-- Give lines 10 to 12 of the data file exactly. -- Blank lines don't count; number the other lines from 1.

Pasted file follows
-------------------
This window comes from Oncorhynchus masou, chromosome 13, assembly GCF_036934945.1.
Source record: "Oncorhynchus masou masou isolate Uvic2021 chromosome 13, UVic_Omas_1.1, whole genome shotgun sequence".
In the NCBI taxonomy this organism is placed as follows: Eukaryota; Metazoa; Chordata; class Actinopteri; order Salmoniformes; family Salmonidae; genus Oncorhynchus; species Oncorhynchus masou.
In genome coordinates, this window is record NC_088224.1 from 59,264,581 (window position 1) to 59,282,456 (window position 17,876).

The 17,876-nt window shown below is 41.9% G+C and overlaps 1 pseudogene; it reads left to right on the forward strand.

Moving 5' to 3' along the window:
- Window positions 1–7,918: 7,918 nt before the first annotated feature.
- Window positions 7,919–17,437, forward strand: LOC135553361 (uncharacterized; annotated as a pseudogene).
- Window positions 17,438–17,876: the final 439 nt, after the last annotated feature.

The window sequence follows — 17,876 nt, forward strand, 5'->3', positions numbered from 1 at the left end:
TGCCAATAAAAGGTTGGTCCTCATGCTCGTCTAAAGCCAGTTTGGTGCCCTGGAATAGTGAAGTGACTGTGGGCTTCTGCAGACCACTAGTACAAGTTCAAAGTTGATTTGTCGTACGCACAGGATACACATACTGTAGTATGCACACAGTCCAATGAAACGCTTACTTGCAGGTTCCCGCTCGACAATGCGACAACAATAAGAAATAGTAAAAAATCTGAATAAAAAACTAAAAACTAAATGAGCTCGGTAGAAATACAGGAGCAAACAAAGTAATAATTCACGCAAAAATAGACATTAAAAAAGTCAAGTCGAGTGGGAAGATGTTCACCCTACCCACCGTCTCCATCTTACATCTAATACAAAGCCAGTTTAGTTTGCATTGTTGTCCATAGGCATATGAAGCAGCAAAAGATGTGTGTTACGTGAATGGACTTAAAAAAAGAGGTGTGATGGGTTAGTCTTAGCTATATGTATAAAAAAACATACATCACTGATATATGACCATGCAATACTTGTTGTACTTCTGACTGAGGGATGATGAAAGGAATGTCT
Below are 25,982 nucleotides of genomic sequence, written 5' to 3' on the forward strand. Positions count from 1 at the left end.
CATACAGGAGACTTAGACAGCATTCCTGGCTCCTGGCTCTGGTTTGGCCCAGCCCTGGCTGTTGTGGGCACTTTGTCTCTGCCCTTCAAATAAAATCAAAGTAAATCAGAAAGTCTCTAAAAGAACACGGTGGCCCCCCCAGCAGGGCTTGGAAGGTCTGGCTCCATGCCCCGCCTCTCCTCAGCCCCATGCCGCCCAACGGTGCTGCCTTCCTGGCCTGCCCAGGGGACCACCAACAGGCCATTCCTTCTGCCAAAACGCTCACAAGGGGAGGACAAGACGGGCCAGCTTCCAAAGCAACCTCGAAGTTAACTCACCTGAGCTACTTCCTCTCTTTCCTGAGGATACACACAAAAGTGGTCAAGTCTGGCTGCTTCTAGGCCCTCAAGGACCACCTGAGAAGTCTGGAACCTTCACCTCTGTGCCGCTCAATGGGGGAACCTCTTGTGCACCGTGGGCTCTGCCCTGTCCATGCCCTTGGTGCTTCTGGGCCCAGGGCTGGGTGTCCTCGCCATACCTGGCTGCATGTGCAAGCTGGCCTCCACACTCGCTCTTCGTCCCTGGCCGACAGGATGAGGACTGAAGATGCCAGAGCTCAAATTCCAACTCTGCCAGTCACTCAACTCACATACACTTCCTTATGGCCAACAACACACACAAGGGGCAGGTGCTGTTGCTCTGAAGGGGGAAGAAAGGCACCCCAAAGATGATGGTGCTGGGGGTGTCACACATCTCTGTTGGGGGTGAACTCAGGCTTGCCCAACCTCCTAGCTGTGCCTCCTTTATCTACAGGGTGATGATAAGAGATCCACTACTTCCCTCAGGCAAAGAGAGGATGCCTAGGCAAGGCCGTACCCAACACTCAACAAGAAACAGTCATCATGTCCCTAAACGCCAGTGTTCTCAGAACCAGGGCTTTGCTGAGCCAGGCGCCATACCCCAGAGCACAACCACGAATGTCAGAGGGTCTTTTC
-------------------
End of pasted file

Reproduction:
The window sequence follows — 17,876 nt, forward strand, 5'->3', positions numbered from 1 at the left end:
TGCCAATAAAAGGTTGGTCCTCATGCTCGTCTAAAGCCAGTTTGGTGCCCTGGAATAGTGAAGTGACTGTGGGCTTCTGCAGACCACTAGTACAAGTTCAAAGTTGATTTGTCGTACGCACAGGATACACATACTGTAGTATGCACACAGTCCAATGAAACGCTTACTTGCAGGTTCCCGCTCGACAATGCGACAACAATAAGAAATAGTAAAAAATCTGAATAAAAAACTAAAAACTAAATGAGCTCGGTAGAAATACAGGAGCAAACAAAGTAATAATTCACGCAAAAATAGACATTAAAAAAGTCAAGTCGAGTGGGAAGATGTTCACCCTACCCACCGTCTCCATCTTACATCTAATACAAAGCCAGTTTAGTTTGCATTGTTGTCCATAGGCATATGAAGCAGCAAAAGATGTGTGTTACGTGAATGGACTTAAAAAAAGAGGTGTGATGGGTTAGTCTTAGCTATATGTATAAAAAAACATACATCACTGATATATGACCATGCAATACTTGTTGTACTTCTGACTGAGGGATGATGAAAGGAATGTCT
Below are 25,982 nucleotides of genomic sequence, written 5' to 3' on the forward strand. Positions count from 1 at the left end.